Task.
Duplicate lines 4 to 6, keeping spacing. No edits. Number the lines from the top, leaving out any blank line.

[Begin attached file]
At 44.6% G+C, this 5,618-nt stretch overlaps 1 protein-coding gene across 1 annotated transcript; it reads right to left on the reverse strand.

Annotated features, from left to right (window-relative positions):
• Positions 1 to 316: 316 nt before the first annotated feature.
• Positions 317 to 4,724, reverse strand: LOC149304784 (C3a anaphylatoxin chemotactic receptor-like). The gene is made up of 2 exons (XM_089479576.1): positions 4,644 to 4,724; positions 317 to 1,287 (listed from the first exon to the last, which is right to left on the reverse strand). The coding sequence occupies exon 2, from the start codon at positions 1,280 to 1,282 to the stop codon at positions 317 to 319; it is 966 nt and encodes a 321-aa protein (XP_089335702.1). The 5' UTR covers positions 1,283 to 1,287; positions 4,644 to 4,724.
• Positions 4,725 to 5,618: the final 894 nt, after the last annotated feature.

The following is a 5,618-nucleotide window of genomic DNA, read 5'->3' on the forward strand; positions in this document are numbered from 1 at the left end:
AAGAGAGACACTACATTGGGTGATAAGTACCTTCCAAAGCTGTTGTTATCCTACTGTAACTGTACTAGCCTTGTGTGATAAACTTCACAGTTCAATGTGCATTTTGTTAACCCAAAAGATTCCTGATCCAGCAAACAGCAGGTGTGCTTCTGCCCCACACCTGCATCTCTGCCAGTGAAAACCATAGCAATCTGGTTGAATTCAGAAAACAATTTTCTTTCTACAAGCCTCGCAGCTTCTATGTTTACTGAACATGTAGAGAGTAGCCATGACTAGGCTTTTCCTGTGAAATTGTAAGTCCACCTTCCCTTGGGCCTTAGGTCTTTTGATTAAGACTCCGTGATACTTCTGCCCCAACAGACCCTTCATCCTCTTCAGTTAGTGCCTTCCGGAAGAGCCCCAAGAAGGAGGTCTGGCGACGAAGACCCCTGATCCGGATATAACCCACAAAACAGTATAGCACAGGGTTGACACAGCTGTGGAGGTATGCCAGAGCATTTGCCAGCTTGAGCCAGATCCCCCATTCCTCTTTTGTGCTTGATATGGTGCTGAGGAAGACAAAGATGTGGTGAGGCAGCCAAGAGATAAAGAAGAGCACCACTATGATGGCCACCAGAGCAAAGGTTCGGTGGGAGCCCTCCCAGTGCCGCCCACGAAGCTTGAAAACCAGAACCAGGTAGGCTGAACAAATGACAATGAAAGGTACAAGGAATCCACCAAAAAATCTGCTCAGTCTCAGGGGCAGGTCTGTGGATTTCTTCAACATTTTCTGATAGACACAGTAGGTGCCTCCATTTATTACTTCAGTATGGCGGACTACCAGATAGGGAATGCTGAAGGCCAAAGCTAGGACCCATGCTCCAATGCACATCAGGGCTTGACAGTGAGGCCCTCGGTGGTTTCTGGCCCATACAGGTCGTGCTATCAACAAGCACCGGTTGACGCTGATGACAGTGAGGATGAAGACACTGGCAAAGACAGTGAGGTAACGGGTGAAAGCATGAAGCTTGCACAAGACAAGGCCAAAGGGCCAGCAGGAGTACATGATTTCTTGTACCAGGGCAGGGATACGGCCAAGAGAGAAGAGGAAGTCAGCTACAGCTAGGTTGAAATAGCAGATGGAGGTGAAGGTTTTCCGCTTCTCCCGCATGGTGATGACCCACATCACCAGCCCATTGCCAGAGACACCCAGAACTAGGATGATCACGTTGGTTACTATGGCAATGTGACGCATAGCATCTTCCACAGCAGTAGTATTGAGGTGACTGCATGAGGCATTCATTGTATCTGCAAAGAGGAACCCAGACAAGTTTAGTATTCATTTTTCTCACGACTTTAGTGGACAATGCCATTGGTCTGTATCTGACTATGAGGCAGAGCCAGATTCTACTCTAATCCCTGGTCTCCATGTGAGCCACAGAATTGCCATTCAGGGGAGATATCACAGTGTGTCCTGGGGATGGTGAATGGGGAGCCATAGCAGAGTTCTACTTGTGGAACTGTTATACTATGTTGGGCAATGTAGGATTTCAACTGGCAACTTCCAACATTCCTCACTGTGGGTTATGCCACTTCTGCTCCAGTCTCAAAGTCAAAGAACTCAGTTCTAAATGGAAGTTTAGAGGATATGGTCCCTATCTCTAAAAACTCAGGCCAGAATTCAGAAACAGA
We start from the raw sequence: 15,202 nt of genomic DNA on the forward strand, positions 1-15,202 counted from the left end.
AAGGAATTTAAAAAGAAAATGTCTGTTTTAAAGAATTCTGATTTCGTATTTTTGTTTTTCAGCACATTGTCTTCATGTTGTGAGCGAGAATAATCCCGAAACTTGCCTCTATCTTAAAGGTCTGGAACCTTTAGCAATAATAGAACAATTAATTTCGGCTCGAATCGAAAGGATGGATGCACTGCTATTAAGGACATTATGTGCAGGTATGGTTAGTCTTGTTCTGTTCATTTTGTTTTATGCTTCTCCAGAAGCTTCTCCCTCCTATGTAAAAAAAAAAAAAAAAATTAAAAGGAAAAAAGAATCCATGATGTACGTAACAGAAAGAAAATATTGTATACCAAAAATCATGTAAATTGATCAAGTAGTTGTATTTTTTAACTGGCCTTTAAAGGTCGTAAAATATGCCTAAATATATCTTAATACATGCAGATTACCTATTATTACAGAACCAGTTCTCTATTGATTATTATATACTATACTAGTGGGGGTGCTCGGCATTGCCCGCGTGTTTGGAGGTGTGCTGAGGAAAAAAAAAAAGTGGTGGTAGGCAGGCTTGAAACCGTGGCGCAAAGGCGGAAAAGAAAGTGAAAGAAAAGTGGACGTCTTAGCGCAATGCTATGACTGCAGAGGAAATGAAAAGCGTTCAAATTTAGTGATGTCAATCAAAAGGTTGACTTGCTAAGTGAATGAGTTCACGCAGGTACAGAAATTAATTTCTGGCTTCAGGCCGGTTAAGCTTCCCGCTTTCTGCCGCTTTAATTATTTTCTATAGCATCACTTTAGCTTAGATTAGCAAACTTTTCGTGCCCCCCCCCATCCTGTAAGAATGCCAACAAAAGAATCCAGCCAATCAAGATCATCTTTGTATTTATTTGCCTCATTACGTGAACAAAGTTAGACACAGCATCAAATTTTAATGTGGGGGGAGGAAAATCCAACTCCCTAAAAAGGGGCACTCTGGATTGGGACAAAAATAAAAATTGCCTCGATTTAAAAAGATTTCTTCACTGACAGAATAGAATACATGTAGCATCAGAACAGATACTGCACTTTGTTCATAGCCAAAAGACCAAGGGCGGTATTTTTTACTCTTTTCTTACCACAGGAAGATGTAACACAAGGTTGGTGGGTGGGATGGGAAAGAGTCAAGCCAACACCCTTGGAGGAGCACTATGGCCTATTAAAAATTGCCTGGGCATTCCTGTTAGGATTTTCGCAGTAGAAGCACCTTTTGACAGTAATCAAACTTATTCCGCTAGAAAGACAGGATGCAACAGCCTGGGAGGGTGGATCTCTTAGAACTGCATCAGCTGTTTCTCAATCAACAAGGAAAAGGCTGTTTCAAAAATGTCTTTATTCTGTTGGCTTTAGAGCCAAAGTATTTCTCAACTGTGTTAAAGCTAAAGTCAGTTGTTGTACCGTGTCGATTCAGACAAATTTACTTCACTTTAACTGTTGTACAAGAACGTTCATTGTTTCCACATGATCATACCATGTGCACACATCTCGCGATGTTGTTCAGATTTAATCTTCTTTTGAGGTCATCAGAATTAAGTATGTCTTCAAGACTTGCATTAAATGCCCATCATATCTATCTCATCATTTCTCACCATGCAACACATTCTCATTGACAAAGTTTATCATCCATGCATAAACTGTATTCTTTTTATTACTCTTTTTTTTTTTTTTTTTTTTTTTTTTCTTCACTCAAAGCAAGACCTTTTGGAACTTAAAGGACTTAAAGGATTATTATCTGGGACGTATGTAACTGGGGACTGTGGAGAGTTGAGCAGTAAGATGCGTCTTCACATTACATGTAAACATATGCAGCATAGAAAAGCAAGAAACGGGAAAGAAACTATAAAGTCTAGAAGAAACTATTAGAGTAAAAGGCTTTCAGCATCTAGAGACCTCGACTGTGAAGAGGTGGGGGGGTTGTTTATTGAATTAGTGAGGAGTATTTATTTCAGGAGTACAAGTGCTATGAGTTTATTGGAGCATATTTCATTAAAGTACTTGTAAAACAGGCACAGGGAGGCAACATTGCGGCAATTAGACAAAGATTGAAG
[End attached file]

• Positions 317 to 4,724, reverse strand: LOC149304784 (C3a anaphylatoxin chemotactic receptor-like). The gene is made up of 2 exons (XM_089479576.1): positions 4,644 to 4,724; positions 317 to 1,287 (listed from the first exon to the last, which is right to left on the reverse strand). The coding sequence occupies exon 2, from the start codon at positions 1,280 to 1,282 to the stop codon at positions 317 to 319; it is 966 nt and encodes a 321-aa protein (XP_089335702.1). The 5' UTR covers positions 1,283 to 1,287; positions 4,644 to 4,724.
• Positions 4,725 to 5,618: the final 894 nt, after the last annotated feature.

The following is a 5,618-nucleotide window of genomic DNA, read 5'->3' on the forward strand; positions in this document are numbered from 1 at the left end: